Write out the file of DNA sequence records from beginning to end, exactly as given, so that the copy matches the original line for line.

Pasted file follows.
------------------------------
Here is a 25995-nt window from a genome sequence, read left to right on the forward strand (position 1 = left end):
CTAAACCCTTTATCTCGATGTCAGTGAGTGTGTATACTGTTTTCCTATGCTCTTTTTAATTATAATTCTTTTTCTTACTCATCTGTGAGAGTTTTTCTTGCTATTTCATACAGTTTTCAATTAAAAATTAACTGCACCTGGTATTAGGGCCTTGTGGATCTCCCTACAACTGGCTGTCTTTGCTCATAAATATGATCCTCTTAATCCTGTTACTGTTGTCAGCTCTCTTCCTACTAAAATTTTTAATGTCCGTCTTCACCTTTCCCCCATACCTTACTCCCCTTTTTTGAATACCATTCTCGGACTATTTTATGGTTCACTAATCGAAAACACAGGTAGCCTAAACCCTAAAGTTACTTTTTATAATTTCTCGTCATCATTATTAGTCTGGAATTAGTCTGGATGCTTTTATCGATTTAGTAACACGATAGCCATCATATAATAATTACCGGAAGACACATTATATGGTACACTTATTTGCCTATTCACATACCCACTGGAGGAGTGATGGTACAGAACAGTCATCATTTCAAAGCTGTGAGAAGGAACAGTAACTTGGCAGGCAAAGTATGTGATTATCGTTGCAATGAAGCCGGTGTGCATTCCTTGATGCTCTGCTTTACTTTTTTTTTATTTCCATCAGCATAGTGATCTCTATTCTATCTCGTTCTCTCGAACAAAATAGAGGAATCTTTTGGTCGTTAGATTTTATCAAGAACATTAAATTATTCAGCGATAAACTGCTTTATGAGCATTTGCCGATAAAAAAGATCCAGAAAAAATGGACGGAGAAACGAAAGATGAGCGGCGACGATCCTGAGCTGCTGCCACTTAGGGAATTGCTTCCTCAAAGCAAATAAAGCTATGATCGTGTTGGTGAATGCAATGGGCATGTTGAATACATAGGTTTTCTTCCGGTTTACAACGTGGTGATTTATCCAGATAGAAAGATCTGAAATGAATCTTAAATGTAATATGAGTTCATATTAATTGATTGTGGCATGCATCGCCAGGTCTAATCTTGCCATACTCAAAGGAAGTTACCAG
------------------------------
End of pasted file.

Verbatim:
Here is a 25995-nt window from a genome sequence, read left to right on the forward strand (position 1 = left end):
CTAAACCCTTTATCTCGATGTCAGTGAGTGTGTATACTGTTTTCCTATGCTCTTTTTAATTATAATTCTTTTTCTTACTCATCTGTGAGAGTTTTTCTTGCTATTTCATACAGTTTTCAATTAAAAATTAACTGCACCTGGTATTAGGGCCTTGTGGATCTCCCTACAACTGGCTGTCTTTGCTCATAAATATGATCCTCTTAATCCTGTTACTGTTGTCAGCTCTCTTCCTACTAAAATTTTTAATGTCCGTCTTCACCTTTCCCCCATACCTTACTCCCCTTTTTTGAATACCATTCTCGGACTATTTTATGGTTCACTAATCGAAAACACAGGTAGCCTAAACCCTAAAGTTACTTTTTATAATTTCTCGTCATCATTATTAGTCTGGAATTAGTCTGGATGCTTTTATCGATTTAGTAACACGATAGCCATCATATAATAATTACCGGAAGACACATTATATGGTACACTTATTTGCCTATTCACATACCCACTGGAGGAGTGATGGTACAGAACAGTCATCATTTCAAAGCTGTGAGAAGGAACAGTAACTTGGCAGGCAAAGTATGTGATTATCGTTGCAATGAAGCCGGTGTGCATTCCTTGATGCTCTGCTTTACTTTTTTTTTATTTCCATCAGCATAGTGATCTCTATTCTATCTCGTTCTCTCGAACAAAATAGAGGAATCTTTTGGTCGTTAGATTTTATCAAGAACATTAAATTATTCAGCGATAAACTGCTTTATGAGCATTTGCCGATAAAAAAGATCCAGAAAAAATGGACGGAGAAACGAAAGATGAGCGGCGACGATCCTGAGCTGCTGCCACTTAGGGAATTGCTTCCTCAAAGCAAATAAAGCTATGATCGTGTTGGTGAATGCAATGGGCATGTTGAATACATAGGTTTTCTTCCGGTTTACAACGTGGTGATTTATCCAGATAGAAAGATCTGAAATGAATCTTAAATGTAATATGAGTTCATATTAATTGATTGTGGCATGCATCGCCAGGTCTAATCTTGCCATACTCAAAGGAAGTTACCAG